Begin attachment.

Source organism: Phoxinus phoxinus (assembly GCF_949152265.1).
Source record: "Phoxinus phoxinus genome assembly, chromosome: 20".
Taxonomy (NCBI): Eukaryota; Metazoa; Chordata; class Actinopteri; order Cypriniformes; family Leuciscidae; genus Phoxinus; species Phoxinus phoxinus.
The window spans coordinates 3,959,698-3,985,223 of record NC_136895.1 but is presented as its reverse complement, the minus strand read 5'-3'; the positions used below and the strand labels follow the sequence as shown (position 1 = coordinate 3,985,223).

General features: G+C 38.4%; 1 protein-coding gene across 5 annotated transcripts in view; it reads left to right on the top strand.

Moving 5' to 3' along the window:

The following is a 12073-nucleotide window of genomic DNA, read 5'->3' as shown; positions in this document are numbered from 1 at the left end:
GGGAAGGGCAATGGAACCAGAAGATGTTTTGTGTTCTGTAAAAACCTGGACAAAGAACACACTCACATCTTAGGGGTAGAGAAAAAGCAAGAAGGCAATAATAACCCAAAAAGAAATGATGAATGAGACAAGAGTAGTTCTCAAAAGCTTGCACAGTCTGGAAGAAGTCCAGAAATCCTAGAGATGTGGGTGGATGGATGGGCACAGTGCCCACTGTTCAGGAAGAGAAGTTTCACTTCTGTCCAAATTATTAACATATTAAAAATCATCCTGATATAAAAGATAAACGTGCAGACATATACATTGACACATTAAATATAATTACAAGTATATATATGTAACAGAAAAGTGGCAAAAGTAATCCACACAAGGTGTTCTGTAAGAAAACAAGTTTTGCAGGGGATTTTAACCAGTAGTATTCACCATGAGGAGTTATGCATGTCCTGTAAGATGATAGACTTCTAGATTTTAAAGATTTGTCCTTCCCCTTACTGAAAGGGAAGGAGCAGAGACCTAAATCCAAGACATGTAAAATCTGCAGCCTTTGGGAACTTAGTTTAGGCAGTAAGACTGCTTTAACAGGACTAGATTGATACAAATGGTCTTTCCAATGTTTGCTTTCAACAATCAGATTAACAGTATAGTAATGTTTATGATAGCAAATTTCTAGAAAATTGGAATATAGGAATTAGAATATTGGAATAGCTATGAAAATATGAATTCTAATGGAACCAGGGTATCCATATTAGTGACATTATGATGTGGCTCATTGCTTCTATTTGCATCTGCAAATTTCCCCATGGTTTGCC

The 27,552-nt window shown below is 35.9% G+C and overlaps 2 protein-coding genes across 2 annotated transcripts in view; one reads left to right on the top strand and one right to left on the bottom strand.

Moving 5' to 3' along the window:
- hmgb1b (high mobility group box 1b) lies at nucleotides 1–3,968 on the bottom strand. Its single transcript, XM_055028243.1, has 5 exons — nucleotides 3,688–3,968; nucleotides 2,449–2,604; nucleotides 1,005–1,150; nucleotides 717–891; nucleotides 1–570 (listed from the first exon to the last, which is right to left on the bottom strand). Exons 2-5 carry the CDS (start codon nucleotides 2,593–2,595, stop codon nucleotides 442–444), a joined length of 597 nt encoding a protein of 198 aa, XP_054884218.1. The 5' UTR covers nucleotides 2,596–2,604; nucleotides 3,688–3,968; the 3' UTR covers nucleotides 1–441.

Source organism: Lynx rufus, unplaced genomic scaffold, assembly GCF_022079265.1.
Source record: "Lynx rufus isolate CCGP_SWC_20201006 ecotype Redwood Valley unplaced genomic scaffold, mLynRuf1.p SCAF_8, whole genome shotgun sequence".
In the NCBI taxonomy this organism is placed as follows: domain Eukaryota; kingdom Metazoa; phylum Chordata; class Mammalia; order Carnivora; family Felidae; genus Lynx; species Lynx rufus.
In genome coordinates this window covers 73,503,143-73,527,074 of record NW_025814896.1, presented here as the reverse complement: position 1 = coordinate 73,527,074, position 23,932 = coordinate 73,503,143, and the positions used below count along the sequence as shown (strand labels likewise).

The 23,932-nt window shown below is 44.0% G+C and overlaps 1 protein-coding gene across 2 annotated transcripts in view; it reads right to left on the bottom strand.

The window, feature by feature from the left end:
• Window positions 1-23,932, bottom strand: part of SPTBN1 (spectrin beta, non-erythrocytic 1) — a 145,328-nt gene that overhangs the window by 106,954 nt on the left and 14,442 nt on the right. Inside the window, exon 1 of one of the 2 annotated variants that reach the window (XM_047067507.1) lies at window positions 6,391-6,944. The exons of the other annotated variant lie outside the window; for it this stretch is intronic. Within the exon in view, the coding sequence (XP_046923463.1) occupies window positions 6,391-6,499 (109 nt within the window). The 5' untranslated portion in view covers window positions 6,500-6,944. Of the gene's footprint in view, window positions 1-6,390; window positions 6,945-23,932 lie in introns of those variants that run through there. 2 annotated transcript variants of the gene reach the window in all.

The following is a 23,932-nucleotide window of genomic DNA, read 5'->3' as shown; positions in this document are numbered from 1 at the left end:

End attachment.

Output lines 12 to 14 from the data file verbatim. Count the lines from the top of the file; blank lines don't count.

Source organism: Lynx rufus, unplaced genomic scaffold, assembly GCF_022079265.1.
Source record: "Lynx rufus isolate CCGP_SWC_20201006 ecotype Redwood Valley unplaced genomic scaffold, mLynRuf1.p SCAF_8, whole genome shotgun sequence".
In the NCBI taxonomy this organism is placed as follows: domain Eukaryota; kingdom Metazoa; phylum Chordata; class Mammalia; order Carnivora; family Felidae; genus Lynx; species Lynx rufus.